investigates the paradigms of dense sliding window instance segmentation by using structured 4D tensors to represent masks over a spatial domain. All of above methods use anchor-based detection backbone, which requires plenty of memory footprint in the training phase. Polarmask

[14] formulates the instance segmentation problem as instance center classification and dense distance regression in a polar coordinate. ExtremeNet [15] uses keypoint detection to predict 8 extreme points of one instance and generates an octagon mask, which achieves relatively reasonable object mask prediction. It is a anchor-free method, but the octagon mask encoded method might not depict the mask precisely. We propose a novel instance segmentation method by combining the single-stage anchor free framework and robust mask encoding method.

Iii Method

In this section, the proposed method is introduced in detail. The pipeline is shown in Fig.1. In the section III-A, we explore the application of the anchor-free mechanism on instance segmentation task. In the section III-B, we propose a center-aware ground truth to improve the performance.

Iii-a Single-stage anchor-free instance segmentation

YOLACT [4] is a real-time instance segmentation method in which instance segmentation can be divided into two parallel subtasks: 1) mask coefficients prediction and 2) prototypes prediction. In this paper, we follow this parallel mechanism to accelerate the model.

Anchor-free for mask coefficients

Instance segmentation depends strongly on the accuracy of bounding box. To obtain a high-quality bounding box of an instance, the proposed SAIS is based on the FCOS [6], an one-stage anchor-free architecture that achieves state-of-the-art performance on object detection tasks. As shown in Fig.1, each head has two branches, one is used to detect 4 bounding boxes regressions, the other is used to predict 1 center possibility and class confidences. Different from FCOS [6], in each head, a new output layer is added to predict mask coefficients for each sample (Fig. 1 yellow box). To extract enrich semantic information, we firstly fuse the two branches (classification branch and regression branch) before predicting mask coefficients, followed by a convolutional layer with channels to predict mask coefficients of each sample. In the proposed method, each sample only has outputs, which has fewer network output variables than the commonly used anchor-based methods with anchor boxes per sample.

Mask prediction

Note that the prototype generation branch (protonet) predicts a set of prototype masks for the entire image. The protonet is implemented as an FCN whose last layer is with the same channels as the mask coefficient prediction layer. The final instance masks are generated by combining the mask prototypes and mask coefficients. For each sample, the mask coefficient is produced by the heads of FPN while the mask prototype is generated by protonet and shared by all samples. As shown in Fig.1 (blue box), the final instance mask of this sample is obtained by a single matrix multiplication and sigmoid:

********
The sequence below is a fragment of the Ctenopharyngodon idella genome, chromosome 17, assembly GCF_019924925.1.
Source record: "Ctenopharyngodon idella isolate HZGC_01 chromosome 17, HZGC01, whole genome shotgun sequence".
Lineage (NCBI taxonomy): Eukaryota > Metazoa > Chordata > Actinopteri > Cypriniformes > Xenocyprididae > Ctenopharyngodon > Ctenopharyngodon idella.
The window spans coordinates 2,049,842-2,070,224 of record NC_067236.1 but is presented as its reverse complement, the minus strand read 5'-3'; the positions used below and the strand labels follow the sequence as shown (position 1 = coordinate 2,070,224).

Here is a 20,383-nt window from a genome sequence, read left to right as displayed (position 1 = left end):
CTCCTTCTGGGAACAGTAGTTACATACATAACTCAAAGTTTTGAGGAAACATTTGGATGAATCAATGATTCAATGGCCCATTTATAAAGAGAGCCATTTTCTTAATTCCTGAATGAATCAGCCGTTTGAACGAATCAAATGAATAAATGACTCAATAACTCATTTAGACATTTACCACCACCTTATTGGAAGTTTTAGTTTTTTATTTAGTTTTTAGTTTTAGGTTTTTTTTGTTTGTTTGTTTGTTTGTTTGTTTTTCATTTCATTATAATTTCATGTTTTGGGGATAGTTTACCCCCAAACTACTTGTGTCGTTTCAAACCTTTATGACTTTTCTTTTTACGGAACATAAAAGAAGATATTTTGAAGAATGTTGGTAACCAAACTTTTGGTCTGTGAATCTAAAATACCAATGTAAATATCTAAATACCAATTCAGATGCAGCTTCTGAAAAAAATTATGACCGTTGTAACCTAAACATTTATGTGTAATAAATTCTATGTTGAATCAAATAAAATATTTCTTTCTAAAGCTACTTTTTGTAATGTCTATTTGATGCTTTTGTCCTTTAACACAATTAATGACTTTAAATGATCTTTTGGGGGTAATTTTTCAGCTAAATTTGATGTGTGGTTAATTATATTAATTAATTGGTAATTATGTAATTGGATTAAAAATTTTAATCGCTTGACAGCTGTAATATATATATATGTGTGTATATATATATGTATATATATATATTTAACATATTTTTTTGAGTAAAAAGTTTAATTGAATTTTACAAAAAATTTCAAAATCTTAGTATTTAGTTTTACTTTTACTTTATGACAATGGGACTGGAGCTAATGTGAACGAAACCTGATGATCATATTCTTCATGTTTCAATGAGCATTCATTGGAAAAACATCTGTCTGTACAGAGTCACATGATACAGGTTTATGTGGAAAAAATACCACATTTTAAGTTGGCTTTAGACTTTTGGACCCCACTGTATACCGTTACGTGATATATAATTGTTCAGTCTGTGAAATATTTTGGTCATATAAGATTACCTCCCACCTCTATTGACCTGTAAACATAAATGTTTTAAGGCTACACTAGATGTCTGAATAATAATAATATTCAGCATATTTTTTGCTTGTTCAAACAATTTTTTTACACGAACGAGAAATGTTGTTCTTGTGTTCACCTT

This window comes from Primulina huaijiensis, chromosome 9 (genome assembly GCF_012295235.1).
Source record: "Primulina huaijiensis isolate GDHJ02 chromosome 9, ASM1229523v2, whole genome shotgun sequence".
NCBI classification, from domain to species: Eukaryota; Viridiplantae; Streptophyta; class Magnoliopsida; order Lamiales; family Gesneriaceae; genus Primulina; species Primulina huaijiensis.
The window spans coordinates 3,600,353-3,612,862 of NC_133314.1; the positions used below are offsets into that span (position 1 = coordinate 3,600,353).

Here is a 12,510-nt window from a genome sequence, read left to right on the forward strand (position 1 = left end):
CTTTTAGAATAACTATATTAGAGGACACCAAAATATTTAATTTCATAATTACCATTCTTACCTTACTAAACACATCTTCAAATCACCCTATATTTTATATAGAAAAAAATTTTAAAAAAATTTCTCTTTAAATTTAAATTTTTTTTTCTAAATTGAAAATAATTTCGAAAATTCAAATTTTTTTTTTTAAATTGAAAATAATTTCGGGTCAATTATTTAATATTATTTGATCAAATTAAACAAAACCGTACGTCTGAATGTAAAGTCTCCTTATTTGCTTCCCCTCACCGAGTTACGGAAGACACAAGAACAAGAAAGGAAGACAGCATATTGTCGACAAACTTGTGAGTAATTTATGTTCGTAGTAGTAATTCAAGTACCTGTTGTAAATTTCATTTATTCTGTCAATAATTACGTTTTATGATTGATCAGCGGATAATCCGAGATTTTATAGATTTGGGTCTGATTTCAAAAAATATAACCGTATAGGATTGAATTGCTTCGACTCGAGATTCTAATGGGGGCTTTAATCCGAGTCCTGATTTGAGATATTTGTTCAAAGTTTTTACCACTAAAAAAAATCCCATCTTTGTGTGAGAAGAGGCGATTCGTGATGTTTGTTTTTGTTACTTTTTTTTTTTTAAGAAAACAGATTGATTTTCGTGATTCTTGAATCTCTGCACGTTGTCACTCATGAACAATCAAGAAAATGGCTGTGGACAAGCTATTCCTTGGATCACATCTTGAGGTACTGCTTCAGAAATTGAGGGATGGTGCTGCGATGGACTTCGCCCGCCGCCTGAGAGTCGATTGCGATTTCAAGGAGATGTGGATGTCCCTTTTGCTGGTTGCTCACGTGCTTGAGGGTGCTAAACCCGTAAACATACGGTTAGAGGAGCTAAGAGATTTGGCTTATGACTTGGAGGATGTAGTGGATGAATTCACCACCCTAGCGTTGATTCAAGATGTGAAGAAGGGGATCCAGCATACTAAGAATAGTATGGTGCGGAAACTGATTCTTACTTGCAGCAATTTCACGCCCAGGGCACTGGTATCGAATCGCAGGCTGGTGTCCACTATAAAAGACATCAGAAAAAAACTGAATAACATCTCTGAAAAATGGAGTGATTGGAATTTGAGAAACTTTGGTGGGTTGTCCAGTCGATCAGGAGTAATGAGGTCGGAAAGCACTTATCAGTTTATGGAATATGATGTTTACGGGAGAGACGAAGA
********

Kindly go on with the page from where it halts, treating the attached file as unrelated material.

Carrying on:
(1)

where is a matrix and is an matrix. The single-stage architecture is composed of the fully convolutional layers, and all subtasks are executed in parallel, which achieves a high speed.

Iii-B Center-aware ground truth

Fig. 2: The difference between center-aware ground truth and area-aware ground truth. In those ground truth, each location includes 4 properties (classes, center score, bounding boxes, and instance masks), different colors represent the label from different objects, black means negative samples.

The labels of all tasks are selected from the ground-truth map. If a location falls into multiple bounding boxes, it is considered as an ambiguous sample. To enough consider small objects, a simple way is to choose the bounding box with the minimal area as its regression label as shown in Fig.2 (top-right). One big issue is that the center of some large objects may be covered by small objects if the centers of two objects close enough. It may result in incorrect labels which are selected near the area that the real center is covered by another small object. As shown in Fig.2 (red circle in the top-right one), the area in the red circle is the center of object 1, but we select the labels from object 2 as its ground-truth.

To address this issue, we propose a new center-aware method to select reasonable labels. In our approach, the center distribution of an object is considered as prior information and makes sure that the real center of each object is preserved in training. Then we choose the bounding box with the minimal area as its regression label. Our method can be formally described as follows:

(2)
(3)
(4)

where we have instances in a raw image, means the area of the bounding box of -th instance. means all instances are sorted by the size of areas from small to large, which makes sure the small objects are firstly considered. We calculate the center distribution of each object by Equation (3), where , , , and are the distances from the location to the four sides of the bounding box, as shown in Fig.2 (bottom-left). Finally, as shown in Fig.2 (bottom-right), we choose the object corresponding to the largest score center as the ground truth for each location. The area and center distribution are considered in our method simultaneously in the proposed method to achieve better performance.

input size
keeping aspect ratio (1333, 800) 36.7 21.2
fixed size (768, 768) 35.9 28.2
TABLE I: Comparing the performance of inputs with different types.
Method w/ c
FCOS[6] o 36.7 55.5 39.3 21.9 40.5 48.0
36.9 55.7 39.5 21.5 40.9 47.3
SAIS o 28.2 47.8 29.0 9.3 30.6 44.9
28.5 48.4 29.3 10.2 30.7 45.1